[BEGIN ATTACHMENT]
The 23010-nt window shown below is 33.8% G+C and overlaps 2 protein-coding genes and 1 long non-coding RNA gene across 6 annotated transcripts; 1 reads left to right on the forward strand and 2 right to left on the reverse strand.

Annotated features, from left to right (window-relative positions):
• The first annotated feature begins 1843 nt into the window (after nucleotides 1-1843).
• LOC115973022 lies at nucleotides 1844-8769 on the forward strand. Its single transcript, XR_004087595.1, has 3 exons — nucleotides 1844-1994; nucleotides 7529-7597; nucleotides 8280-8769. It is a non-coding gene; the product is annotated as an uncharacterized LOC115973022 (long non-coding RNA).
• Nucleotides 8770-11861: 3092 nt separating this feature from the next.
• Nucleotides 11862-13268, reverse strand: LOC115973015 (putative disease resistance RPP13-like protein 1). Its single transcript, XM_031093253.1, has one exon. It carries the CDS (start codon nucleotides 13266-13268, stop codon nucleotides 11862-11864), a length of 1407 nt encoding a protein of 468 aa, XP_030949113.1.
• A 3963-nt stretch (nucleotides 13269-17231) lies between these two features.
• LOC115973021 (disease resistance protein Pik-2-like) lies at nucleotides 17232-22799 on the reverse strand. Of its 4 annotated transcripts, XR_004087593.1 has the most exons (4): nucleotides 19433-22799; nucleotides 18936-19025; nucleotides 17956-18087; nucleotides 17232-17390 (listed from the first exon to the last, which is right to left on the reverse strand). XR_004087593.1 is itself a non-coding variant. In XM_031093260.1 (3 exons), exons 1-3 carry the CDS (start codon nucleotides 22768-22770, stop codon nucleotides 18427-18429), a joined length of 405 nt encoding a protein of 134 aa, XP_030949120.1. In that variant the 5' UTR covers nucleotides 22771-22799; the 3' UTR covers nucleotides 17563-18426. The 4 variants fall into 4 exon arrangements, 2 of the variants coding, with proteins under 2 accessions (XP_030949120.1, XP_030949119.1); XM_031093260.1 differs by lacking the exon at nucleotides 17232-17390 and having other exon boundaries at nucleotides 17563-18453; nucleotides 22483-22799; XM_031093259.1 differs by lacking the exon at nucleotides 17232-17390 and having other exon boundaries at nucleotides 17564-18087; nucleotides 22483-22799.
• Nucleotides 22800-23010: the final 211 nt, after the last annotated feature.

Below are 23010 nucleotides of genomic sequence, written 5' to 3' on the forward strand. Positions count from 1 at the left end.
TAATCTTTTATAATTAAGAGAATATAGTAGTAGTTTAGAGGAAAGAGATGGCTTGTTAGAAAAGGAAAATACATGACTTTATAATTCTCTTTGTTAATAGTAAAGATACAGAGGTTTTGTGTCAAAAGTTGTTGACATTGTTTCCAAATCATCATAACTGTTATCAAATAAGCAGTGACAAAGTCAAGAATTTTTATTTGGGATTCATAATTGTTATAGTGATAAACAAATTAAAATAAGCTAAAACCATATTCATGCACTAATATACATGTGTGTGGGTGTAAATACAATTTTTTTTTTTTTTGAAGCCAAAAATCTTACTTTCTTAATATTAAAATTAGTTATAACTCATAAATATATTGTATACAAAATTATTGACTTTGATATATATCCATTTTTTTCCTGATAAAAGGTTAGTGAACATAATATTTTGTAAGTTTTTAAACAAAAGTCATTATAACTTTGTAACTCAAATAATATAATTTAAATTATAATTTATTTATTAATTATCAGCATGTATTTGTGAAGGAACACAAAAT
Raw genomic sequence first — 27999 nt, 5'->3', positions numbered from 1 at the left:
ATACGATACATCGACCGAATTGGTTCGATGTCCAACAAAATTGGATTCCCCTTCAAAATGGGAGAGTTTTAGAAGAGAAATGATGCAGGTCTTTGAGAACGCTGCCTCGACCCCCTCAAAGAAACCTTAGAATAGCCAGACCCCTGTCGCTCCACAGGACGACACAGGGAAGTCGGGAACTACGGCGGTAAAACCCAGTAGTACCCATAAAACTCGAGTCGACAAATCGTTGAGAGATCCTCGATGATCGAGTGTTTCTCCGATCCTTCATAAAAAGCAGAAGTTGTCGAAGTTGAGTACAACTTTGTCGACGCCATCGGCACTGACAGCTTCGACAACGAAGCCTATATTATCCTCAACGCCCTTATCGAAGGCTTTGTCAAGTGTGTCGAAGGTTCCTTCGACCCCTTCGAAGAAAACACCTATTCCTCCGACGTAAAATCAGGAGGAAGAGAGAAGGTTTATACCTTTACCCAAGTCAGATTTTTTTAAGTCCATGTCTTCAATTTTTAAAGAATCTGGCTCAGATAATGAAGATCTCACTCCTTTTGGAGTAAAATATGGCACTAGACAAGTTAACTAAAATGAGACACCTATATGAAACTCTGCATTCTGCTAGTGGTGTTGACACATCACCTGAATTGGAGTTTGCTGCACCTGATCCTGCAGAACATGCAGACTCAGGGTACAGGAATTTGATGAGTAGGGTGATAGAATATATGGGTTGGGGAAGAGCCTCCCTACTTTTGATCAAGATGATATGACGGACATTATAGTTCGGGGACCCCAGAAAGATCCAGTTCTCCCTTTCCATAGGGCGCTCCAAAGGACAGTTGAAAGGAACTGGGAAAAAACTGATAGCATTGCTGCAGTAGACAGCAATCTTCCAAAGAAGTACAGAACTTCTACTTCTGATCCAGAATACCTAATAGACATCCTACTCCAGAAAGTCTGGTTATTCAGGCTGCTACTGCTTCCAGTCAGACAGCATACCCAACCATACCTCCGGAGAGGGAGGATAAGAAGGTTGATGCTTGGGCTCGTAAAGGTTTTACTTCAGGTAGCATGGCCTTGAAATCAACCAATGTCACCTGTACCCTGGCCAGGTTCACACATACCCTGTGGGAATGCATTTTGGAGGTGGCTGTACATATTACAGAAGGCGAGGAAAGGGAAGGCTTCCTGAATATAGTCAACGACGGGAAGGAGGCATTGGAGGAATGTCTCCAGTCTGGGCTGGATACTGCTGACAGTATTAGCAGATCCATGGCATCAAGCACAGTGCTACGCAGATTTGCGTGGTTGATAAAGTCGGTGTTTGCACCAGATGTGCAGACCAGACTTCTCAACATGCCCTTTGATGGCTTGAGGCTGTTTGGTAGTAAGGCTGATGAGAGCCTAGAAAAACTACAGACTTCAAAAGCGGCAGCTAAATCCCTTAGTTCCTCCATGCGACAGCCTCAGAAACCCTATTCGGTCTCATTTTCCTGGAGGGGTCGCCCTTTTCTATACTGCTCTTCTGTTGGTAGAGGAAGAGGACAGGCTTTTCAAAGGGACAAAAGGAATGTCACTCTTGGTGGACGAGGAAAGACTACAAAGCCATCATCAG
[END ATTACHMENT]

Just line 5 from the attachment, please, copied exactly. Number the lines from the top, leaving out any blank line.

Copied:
• Nucleotides 8770-11861: 3092 nt separating this feature from the next.